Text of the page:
The rulings from the ECP have finally laid to rest the seven-year witch hunt on the foreign funding case against PTI, with another attempt of the establishment attempting to wipe Imran Khan from the political circuit failing. At this point, Imran Khan should not rush into elections but rather capitalize on the siege of the Federal Capital, the last bastion of the PML-N in the country.
Khan’s push for early elections is understandable, with the economy’s free fall showing no end. The devastation caused by the American-sponsored Government of Shehbaz Sharif has led to the Pakistani Rupee depreciating 78% after Khan’s ousting through a Parliamentary coup on the 10th of April. However, rushing to take the mantle of leadership needs to be assessed, especially regarding the timing of the elections. The PML-N will use every trick in the political book to extend their rule till October 2023 and, in doing so, will further devastate the economy through unfair IMF loans and possibly privatising critical sectors of Pakistan’s economy.
Understanding the matter better
Imran Khan has tried through the rule of Law and street protests to make the status quo accountable for the treasonous acts of corruption in the past 40 years, which has brought the country to its knees. But there is an element within the Pakistani mindset that is forgiving, forgetting and then re-electing the same despots repeatedly, either based on ethnicity or linguistic reasons, but never on policy; hence why a long-term strategy needs to be devised where PML-N can be wiped off (metaphorically speaking) without firing a single shot.
In the dying days of General Musharaff’s regime, the yearning to return to Democratic rule had reached a fever pitch with the Peoples Party in the driving seat of a campaign buoyed by the death of Benazir. Within 18 months of Musharraf leaving, the fever for Democracy within the country had subsided, with the public calling for General Kayani to intervene and oust the incumbent Government. Reasons attributed were a disastrous economic policy which halved economic growth from 6-8 percent to barely touching 4 percent, not to mention the unblinding corruption.
For all of General Kayani’s failings in combating Terrorism in the Tribal Areas, his ability to restrain the urge to mount another coup and let ‘Democracy’ run its course is applaudable. Letting Zardari’s Government run its course allowed the Peoples Party to cannibalize itself through its rampant corruption, essentially minus-ing itself from being considered on a Federal level. It will be ten years since the Pakistan Peoples Party’s rule ended in 2013. Despite the upheaval in Parliament and rebranding under Bilawal, the Party is barely a shoo-in, with Sindh being its only political front and money its only drawcard to entice politicians who sway with the wind.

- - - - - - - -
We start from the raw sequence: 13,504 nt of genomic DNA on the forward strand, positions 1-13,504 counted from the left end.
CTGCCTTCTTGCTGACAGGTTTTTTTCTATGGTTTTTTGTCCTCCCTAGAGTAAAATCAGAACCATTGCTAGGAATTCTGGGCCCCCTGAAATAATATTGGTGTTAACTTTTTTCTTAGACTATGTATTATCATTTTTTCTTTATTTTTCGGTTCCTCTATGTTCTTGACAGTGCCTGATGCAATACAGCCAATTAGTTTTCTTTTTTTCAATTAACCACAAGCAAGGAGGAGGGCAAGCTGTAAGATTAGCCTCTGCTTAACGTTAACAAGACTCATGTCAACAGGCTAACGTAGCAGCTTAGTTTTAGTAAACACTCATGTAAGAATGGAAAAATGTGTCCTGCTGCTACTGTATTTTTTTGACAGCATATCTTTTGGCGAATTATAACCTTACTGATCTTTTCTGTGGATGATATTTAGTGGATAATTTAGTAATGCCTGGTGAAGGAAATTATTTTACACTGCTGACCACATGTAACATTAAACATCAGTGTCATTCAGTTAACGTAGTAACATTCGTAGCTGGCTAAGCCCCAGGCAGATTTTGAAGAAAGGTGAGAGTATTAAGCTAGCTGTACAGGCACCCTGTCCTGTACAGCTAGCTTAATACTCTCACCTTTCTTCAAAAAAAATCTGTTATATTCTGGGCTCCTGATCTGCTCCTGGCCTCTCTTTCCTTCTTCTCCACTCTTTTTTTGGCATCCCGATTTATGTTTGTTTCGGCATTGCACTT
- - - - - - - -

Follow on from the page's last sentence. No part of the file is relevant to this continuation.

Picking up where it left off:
Khan must simmer the pot without letting tensions boil over into a full-blown confrontation between the political workers of PTI and the PDM. Keeping up the pressure through protests and feeding off public sentiment regarding inflation and depreciation of the Rupee is more than enough to drive the point of bad governance and economic mismanagement.
The way forward
The two metrics should be enough to rile up public sentiment as these two aspects directly affect every individual in the country and hence if weaponized correctly, can be more meaningful than flouting corruption cases and attempting to make the public understand the moral dilemma of having such people in power. Imran Khan must pursue the goal of leaving sentiments of resentment in the minds of the masses and remind them time and time again of this period of governance. It is only through repetition that the public will conclude that Shahbaz and co are not fit to run the country.
The genius of Kayani is something Imran Khan should seek to replicate, keeping the long-term view of making PML-N irrelevant, just like the PPP, because of its own doing. After all, as witnessed during Khan’s tenure, the FIA, NAB, and the Supreme Court could not dent the resolve of Zardari and Nawaz. With sheer confidence, they bought and rounded up the loosely bound coalition of PTI and successfully evicted a Democratically elected ruler with the blessing of Washington.
The only variable in this equation that needs assessment is whether Khan can bear to see the economic burden on the ordinary Pakistani and whether Pakistan can sustain itself under these precarious financial circumstances. The conditions are right for Imran Khan to lay siege on Islamabad, still, the duration between now and the elections in 2023 seems a distant dystopian nightmare, and only time will tell whether we reach there or whether Shahbaz Sharif falls on his sword.
Sameed Basha is a defense and political analyst with a master’s degree in international relations from Deakin University, Australia. He specializes in Asia-Pacific regional dynamics and conflict & security studies. The views expressed in the article are the author’s own and do not necessarily reflect the editorial policy of Global Village Space.